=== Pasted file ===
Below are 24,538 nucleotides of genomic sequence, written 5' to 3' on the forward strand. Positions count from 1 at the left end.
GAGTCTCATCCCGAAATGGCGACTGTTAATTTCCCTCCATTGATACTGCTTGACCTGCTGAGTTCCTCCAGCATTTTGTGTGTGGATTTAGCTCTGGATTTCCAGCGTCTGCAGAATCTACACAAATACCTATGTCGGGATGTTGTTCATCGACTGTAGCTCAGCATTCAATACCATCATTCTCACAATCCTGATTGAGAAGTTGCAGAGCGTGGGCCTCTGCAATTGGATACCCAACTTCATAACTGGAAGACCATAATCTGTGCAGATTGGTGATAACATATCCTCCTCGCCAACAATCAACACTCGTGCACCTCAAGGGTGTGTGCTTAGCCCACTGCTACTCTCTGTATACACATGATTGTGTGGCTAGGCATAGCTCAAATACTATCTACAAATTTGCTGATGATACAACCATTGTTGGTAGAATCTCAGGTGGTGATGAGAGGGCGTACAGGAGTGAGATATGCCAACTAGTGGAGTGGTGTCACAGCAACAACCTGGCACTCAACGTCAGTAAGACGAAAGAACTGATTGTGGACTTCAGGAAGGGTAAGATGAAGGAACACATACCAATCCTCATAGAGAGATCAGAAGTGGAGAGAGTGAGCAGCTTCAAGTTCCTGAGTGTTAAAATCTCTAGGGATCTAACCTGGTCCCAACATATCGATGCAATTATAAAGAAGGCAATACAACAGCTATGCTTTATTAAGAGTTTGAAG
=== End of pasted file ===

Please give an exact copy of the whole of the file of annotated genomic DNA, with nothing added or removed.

Below are 24,538 nucleotides of genomic sequence, written 5' to 3' on the forward strand. Positions count from 1 at the left end.
GAGTCTCATCCCGAAATGGCGACTGTTAATTTCCCTCCATTGATACTGCTTGACCTGCTGAGTTCCTCCAGCATTTTGTGTGTGGATTTAGCTCTGGATTTCCAGCGTCTGCAGAATCTACACAAATACCTATGTCGGGATGTTGTTCATCGACTGTAGCTCAGCATTCAATACCATCATTCTCACAATCCTGATTGAGAAGTTGCAGAGCGTGGGCCTCTGCAATTGGATACCCAACTTCATAACTGGAAGACCATAATCTGTGCAGATTGGTGATAACATATCCTCCTCGCCAACAATCAACACTCGTGCACCTCAAGGGTGTGTGCTTAGCCCACTGCTACTCTCTGTATACACATGATTGTGTGGCTAGGCATAGCTCAAATACTATCTACAAATTTGCTGATGATACAACCATTGTTGGTAGAATCTCAGGTGGTGATGAGAGGGCGTACAGGAGTGAGATATGCCAACTAGTGGAGTGGTGTCACAGCAACAACCTGGCACTCAACGTCAGTAAGACGAAAGAACTGATTGTGGACTTCAGGAAGGGTAAGATGAAGGAACACATACCAATCCTCATAGAGAGATCAGAAGTGGAGAGAGTGAGCAGCTTCAAGTTCCTGAGTGTTAAAATCTCTAGGGATCTAACCTGGTCCCAACATATCGATGCAATTATAAAGAAGGCAATACAACAGCTATGCTTTATTAAGAGTTTGAAG